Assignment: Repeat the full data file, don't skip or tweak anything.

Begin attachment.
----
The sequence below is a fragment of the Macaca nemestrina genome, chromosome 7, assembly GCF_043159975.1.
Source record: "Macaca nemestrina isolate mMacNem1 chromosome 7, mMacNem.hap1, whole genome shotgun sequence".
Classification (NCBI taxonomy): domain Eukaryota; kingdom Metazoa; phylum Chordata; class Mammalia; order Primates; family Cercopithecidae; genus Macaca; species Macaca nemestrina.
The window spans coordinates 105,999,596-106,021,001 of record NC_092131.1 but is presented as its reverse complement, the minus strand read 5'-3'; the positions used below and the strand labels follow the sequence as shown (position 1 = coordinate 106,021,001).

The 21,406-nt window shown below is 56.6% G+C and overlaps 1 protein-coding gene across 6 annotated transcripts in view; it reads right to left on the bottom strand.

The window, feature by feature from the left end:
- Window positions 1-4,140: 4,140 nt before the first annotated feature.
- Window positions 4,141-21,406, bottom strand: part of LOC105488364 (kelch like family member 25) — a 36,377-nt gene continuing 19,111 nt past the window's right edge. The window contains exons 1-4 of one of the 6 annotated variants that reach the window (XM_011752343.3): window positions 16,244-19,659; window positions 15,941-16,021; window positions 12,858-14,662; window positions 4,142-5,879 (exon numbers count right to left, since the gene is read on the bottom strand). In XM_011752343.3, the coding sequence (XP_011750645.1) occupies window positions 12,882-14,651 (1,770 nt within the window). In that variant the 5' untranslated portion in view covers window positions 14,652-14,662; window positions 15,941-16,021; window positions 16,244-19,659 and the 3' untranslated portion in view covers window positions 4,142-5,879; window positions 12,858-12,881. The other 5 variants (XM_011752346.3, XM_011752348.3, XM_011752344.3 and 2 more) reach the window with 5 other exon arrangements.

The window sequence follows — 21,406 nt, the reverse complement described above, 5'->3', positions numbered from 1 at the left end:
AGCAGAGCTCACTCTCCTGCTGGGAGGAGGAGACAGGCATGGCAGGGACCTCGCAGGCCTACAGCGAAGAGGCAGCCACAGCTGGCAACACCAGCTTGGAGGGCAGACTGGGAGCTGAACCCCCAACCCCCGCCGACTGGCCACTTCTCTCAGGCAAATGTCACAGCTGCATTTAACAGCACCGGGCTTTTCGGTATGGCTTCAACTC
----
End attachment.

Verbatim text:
The sequence below is a fragment of the Macaca nemestrina genome, chromosome 7, assembly GCF_043159975.1.
Source record: "Macaca nemestrina isolate mMacNem1 chromosome 7, mMacNem.hap1, whole genome shotgun sequence".
Classification (NCBI taxonomy): domain Eukaryota; kingdom Metazoa; phylum Chordata; class Mammalia; order Primates; family Cercopithecidae; genus Macaca; species Macaca nemestrina.
The window spans coordinates 105,999,596-106,021,001 of record NC_092131.1 but is presented as its reverse complement, the minus strand read 5'-3'; the positions used below and the strand labels follow the sequence as shown (position 1 = coordinate 106,021,001).

The 21,406-nt window shown below is 56.6% G+C and overlaps 1 protein-coding gene across 6 annotated transcripts in view; it reads right to left on the bottom strand.

The window, feature by feature from the left end:
- Window positions 1-4,140: 4,140 nt before the first annotated feature.
- Window positions 4,141-21,406, bottom strand: part of LOC105488364 (kelch like family member 25) — a 36,377-nt gene continuing 19,111 nt past the window's right edge. The window contains exons 1-4 of one of the 6 annotated variants that reach the window (XM_011752343.3): window positions 16,244-19,659; window positions 15,941-16,021; window positions 12,858-14,662; window positions 4,142-5,879 (exon numbers count right to left, since the gene is read on the bottom strand). In XM_011752343.3, the coding sequence (XP_011750645.1) occupies window positions 12,882-14,651 (1,770 nt within the window). In that variant the 5' untranslated portion in view covers window positions 14,652-14,662; window positions 15,941-16,021; window positions 16,244-19,659 and the 3' untranslated portion in view covers window positions 4,142-5,879; window positions 12,858-12,881. The other 5 variants (XM_011752346.3, XM_011752348.3, XM_011752344.3 and 2 more) reach the window with 5 other exon arrangements.

The window sequence follows — 21,406 nt, the reverse complement described above, 5'->3', positions numbered from 1 at the left end:
AGCAGAGCTCACTCTCCTGCTGGGAGGAGGAGACAGGCATGGCAGGGACCTCGCAGGCCTACAGCGAAGAGGCAGCCACAGCTGGCAACACCAGCTTGGAGGGCAGACTGGGAGCTGAACCCCCAACCCCCGCCGACTGGCCACTTCTCTCAGGCAAATGTCACAGCTGCATTTAACAGCACCGGGCTTTTCGGTATGGCTTCAACTC